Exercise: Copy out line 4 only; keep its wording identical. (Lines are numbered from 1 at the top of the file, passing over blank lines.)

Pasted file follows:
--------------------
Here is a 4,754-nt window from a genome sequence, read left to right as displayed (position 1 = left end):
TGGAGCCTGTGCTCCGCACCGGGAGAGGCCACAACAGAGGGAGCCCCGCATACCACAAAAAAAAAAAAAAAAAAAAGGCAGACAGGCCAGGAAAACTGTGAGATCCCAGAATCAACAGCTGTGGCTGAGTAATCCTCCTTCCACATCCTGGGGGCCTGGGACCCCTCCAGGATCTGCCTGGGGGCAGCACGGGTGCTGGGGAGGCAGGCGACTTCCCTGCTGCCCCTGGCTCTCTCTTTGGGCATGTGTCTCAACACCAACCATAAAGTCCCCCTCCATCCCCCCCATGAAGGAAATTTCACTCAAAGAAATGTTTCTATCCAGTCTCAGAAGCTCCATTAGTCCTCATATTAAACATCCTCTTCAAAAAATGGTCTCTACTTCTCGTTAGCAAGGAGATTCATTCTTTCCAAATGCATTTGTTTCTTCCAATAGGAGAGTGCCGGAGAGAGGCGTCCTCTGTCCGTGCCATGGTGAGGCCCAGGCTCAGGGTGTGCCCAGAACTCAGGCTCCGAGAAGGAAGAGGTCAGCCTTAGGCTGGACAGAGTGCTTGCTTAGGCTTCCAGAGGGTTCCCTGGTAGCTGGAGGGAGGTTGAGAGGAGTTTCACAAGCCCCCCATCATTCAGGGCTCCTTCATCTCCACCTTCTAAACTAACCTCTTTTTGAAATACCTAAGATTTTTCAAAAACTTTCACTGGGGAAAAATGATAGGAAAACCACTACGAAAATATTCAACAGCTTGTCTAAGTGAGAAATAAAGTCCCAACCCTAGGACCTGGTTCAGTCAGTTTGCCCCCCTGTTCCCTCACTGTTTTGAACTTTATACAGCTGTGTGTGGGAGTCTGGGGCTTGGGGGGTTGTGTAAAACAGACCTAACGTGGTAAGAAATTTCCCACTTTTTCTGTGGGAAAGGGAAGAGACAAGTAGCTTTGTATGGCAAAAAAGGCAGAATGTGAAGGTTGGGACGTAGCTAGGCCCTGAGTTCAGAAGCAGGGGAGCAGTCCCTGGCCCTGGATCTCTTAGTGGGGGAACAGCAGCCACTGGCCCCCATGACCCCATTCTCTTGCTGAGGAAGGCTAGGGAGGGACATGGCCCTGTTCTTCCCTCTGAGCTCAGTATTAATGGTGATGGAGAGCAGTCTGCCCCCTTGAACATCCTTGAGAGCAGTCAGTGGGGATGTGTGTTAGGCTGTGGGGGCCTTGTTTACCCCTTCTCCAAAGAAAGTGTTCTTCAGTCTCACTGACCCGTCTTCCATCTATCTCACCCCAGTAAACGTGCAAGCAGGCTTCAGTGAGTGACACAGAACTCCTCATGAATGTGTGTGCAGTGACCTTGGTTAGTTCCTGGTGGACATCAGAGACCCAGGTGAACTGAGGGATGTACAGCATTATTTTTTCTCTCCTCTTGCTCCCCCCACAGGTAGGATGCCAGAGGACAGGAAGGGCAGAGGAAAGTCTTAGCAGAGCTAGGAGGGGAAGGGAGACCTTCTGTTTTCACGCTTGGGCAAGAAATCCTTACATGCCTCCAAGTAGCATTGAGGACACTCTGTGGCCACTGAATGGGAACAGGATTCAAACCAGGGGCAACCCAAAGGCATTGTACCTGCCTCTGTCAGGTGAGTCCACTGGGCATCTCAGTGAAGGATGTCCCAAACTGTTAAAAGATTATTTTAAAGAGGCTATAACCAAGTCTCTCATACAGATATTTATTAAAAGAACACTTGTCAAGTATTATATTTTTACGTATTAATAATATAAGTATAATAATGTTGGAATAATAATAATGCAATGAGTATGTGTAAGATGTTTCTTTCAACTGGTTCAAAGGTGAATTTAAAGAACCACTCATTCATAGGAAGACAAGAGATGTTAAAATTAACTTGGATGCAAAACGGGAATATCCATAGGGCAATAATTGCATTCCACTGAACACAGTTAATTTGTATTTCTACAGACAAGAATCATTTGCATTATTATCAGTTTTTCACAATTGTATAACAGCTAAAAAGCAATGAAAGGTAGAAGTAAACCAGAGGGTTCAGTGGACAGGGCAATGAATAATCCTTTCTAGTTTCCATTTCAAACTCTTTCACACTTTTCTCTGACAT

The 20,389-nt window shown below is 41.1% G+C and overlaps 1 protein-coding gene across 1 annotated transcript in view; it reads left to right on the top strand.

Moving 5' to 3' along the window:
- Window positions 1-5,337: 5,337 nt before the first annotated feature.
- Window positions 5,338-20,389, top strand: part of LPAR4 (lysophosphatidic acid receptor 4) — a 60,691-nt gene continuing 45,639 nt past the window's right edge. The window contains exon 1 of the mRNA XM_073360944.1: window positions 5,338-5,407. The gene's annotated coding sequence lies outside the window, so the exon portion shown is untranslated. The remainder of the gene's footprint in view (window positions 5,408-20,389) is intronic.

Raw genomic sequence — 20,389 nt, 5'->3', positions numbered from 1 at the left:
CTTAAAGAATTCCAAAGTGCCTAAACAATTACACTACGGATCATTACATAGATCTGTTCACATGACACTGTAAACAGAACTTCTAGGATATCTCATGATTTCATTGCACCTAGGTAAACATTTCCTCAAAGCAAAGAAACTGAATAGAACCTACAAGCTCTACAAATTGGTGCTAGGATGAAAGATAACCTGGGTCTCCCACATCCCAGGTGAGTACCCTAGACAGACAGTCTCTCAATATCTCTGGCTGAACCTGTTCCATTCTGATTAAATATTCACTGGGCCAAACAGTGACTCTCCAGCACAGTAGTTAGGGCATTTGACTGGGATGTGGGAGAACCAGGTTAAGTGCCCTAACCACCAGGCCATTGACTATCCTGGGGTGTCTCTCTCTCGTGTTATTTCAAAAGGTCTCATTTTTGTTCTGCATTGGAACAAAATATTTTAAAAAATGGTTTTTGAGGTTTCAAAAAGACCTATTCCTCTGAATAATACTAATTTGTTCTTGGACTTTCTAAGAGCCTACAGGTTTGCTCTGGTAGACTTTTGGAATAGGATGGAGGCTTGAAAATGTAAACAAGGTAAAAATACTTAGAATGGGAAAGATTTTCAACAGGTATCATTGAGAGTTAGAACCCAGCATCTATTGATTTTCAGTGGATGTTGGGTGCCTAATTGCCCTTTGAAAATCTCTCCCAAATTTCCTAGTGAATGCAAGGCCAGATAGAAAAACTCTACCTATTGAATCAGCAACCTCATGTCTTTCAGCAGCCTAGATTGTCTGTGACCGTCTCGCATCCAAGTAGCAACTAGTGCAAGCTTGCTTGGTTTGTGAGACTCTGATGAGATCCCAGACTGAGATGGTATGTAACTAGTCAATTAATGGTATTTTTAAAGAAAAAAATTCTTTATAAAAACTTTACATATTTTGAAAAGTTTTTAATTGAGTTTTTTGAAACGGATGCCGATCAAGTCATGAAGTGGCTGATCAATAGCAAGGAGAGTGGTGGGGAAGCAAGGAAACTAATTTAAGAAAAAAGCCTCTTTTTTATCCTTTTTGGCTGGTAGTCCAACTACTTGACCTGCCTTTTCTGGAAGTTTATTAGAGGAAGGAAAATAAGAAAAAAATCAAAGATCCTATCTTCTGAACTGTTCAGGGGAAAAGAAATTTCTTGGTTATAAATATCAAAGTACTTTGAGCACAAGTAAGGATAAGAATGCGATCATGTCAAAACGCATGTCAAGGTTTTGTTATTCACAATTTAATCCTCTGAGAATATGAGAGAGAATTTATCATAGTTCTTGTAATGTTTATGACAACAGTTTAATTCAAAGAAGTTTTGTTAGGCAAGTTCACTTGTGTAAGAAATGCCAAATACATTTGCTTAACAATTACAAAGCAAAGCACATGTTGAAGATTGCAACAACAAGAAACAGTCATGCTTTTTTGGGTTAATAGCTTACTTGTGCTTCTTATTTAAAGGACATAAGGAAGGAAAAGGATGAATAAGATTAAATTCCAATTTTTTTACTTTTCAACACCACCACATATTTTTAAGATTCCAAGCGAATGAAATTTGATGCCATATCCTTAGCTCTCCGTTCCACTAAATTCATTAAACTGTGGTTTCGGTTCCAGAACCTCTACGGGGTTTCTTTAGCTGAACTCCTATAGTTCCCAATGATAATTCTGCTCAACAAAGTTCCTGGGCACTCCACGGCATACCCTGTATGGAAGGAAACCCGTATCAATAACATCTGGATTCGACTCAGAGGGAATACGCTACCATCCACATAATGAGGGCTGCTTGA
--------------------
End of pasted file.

Moving 5' to 3' along the window: